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Draft of Proposed Convention Between the United States and China

for the Examination and Adjudication of Claims of Nationals of Each Country Against the Other *

The United States of America and the Republic of China desiring to settle and adjust amicably all unsettled claims of nationals of each country against the Government of the other have, with that object in view, decided to enter into this Convention and have, therefore, nominated as their Plenipotentiaries for that purpose:

The President of the United States of America,
The President of the National Government of the Republic of China,

Who, having communicated their full powers, found to be in good and due form, have agreed as follows:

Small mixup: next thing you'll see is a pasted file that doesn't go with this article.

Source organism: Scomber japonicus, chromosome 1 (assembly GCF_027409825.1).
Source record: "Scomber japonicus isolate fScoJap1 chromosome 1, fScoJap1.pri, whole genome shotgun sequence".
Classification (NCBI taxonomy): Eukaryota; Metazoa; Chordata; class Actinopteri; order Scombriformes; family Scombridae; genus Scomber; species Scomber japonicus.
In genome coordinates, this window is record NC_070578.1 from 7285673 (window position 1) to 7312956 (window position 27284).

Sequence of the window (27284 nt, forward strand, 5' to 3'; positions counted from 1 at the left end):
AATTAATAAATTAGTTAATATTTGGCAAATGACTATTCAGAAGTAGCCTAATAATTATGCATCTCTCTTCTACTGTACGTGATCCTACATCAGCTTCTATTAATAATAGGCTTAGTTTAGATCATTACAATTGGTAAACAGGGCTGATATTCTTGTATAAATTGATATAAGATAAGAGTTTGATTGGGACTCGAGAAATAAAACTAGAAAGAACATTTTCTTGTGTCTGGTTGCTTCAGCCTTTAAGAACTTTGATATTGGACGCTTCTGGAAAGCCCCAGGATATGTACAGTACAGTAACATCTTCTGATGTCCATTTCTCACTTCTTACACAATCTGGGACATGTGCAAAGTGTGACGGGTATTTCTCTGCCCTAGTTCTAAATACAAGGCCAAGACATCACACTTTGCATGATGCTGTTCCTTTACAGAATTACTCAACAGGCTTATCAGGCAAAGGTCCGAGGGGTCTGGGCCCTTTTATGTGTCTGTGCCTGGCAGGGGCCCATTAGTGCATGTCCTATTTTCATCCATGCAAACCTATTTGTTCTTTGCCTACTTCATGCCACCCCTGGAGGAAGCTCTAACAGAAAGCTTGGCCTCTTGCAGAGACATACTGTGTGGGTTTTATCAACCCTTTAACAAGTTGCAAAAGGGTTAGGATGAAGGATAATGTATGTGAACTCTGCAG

The Commission established under the provisions of this Convention shall pass upon all claims against China of nationals of the United States, whether individuals, partnerships, companies, associations, societies, or corporations, resulting from acts or omissions of the Chinese Government or of agents, officials, or others acting for the Chinese Government, and all claims against the United States of nationals of China, of similar classes and originating under similar circumstances, except that with respect to contract claims against the Government of China this classification shall not include pecuniary obligations of the Chinese Government in respect of claims on which the Chinese Government shall have adopted a definitive adjustment program acceptable to the United States.